Romeo Lane and Juliet Terrace

October 25, 2021 at 8:28 pm (Uncategorized) (, , , , , , )

She was known as Madame Brussels. Of course I loved the name; my favourite city. In my hometown on the other side of the world, I stood on the corner of Lonsdale Street in central Melbourne and looked for the laneway named after her.

Madame Brussels looms large in the history of Melbourne. She owned and ran some of the most expensive brothels in the city in the 19th century. There were dance halls, pubs, opium dens and many ‘houses of ill-repute’ crammed into the notorious Little Lon area, and their history still pokes through, if you know where to look.

17 Casselden Place, Melbourne (Little Lon)
Madame Brussels, Little Lon

I was on the hunt for Romeo Lane and Juliet Terrace, with Bilking Square in the middle. The red light district of Victorian era Melbourne, if you can’t tell by the names.

In this city we’ve been in the longest, strictest lockdown in Covid history: 265 days of hardcore restrictions. No shops or bars open, no movement more than 5km from home, a 9pm curfew. It’s been…challenging. There are only so many Kali chants, bass guitar lessons and black and white movies a woman can take before she decides to use her daily exercise hour to explore the back streets of her own city.

Though in all honesty, I could take a few more Tennessee Williams film adaptations.

‘Night of the Iguana’ (written by Tennessee Williams)
‘The Misfits’ (written by Arthur Miller)

Here’s the thing though: I couldn’t find Romeo Lane, Juliet Terrace or Bilking Square. I walked, I frowned, I retraced my steps. My search took me past two of my favourite bookstores, Paperback Bookshop and Hill of Content, but they were (of course) shut in lockdown, and I was on a mission.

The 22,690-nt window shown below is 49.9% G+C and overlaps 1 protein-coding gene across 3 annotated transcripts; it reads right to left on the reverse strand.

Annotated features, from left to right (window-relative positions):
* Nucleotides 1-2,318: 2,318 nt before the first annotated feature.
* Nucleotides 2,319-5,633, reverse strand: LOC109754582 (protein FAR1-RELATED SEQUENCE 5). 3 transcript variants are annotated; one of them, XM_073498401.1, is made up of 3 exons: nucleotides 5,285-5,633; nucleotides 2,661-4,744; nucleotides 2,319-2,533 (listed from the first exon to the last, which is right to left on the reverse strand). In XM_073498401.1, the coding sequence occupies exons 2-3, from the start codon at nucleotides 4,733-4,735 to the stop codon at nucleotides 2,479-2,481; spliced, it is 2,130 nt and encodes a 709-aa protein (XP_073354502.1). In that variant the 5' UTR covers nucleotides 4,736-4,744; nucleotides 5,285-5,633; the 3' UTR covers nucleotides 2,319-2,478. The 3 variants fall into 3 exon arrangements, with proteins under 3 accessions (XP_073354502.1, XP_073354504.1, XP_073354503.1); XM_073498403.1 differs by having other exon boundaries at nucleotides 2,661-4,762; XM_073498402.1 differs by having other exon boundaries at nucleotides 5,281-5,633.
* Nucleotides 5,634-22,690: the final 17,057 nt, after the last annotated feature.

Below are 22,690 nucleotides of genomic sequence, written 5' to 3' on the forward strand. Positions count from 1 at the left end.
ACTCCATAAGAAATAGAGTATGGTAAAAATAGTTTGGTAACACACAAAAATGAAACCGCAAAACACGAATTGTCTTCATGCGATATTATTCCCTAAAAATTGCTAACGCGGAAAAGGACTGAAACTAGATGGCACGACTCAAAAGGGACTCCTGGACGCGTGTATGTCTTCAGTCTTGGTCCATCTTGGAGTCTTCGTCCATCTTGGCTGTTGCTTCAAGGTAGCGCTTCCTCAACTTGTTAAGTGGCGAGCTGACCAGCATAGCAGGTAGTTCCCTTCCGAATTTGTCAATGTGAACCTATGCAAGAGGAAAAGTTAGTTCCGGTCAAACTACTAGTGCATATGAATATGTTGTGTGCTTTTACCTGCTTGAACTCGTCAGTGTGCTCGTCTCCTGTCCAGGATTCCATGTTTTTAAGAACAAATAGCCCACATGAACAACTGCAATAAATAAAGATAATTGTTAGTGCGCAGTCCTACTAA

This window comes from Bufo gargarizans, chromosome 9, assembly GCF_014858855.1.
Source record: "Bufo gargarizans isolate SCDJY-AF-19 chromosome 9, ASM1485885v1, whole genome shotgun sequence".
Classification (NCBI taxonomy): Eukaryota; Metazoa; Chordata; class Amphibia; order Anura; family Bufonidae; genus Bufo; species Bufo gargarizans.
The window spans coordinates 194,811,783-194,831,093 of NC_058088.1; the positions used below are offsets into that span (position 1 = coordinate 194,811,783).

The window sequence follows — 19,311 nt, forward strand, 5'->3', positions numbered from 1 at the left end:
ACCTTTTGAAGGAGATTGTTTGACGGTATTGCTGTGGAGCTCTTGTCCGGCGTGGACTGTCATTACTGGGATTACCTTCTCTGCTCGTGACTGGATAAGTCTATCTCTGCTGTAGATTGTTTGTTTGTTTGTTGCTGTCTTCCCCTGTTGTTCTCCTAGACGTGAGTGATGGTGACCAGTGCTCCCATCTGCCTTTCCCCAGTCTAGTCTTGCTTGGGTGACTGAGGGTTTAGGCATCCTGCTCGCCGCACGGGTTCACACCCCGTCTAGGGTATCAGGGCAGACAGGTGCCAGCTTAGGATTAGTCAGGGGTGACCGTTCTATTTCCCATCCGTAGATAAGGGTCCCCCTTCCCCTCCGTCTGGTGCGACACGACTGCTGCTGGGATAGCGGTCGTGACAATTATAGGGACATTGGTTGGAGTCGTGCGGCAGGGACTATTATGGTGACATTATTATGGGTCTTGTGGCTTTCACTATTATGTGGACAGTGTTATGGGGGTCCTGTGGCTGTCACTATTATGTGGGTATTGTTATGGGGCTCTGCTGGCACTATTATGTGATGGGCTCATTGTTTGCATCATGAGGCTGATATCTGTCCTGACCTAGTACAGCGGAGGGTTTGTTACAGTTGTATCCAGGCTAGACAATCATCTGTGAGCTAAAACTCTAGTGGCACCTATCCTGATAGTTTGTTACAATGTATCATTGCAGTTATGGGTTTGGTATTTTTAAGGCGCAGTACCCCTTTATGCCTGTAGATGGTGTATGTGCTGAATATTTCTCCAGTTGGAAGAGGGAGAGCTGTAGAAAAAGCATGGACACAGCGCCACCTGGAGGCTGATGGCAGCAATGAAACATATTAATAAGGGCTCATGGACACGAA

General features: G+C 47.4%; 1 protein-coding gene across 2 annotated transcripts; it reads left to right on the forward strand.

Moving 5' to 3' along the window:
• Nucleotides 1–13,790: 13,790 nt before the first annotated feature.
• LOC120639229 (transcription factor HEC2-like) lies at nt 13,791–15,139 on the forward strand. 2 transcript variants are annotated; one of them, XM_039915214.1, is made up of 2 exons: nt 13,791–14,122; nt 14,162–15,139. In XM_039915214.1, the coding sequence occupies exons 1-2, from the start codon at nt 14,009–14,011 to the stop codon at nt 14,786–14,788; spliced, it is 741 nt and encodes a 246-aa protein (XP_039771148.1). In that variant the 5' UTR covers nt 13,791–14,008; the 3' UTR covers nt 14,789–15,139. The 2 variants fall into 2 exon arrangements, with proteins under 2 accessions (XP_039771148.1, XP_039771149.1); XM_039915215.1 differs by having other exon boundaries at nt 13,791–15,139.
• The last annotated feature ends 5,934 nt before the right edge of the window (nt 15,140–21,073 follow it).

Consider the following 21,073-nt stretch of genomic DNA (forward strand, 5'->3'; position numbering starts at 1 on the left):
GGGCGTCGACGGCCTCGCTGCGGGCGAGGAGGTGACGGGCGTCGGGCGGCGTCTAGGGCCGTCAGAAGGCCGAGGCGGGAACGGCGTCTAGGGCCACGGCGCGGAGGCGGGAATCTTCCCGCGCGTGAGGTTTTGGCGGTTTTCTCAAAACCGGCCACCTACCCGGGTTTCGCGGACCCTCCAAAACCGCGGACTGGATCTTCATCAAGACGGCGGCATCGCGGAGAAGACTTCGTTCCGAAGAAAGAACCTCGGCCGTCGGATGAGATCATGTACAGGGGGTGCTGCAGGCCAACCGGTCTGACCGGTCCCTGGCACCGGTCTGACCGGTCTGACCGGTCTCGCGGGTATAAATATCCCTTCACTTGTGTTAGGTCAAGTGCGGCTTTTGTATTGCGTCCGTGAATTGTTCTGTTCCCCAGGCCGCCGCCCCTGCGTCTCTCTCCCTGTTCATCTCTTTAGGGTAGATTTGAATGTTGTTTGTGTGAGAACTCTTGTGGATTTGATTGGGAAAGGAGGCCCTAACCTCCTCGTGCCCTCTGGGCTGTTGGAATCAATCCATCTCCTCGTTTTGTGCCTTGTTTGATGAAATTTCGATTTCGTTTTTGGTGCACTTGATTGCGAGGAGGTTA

I found where I thought Bilking Square should be. It looked familiar. When I realised why, I leaned against a red brick wall to take it all in. I was outside the very restaurant in which I’d met my publisher at Scribner last year to celebrate signing a contract for my debut novel. I’d worn red lipstick, a cinched waist 50s dress with full skirt, and black ballet flats. I think I was aiming for Ava Gardner, but landed more on the side of Lucille Ball, with inappropriate jokes about the plague and polyamory. When the waiter leaned in to place a linen napkin on my lap, I flinched. I ate tagliatelle with smoked fennel seeds and almost choked on them when my publisher said my book has ‘just the right amount of blood in the water.’ I proposed a champagne toast to the memory of my beautiful aunt Grace, whom the book will be dedicated to when published. She felt right there at the table with me.

Lord, what a day that was.

Turns out it used to be Romeo Lane, but had been renamed Crossley Street 150 years ago in an effort to cleanse the streets of their sordid Little Lon reputation. It didn’t matter though; I went home smiling.

Turns out my stories are written on Melbourne’s streets, too, if I remember to look.

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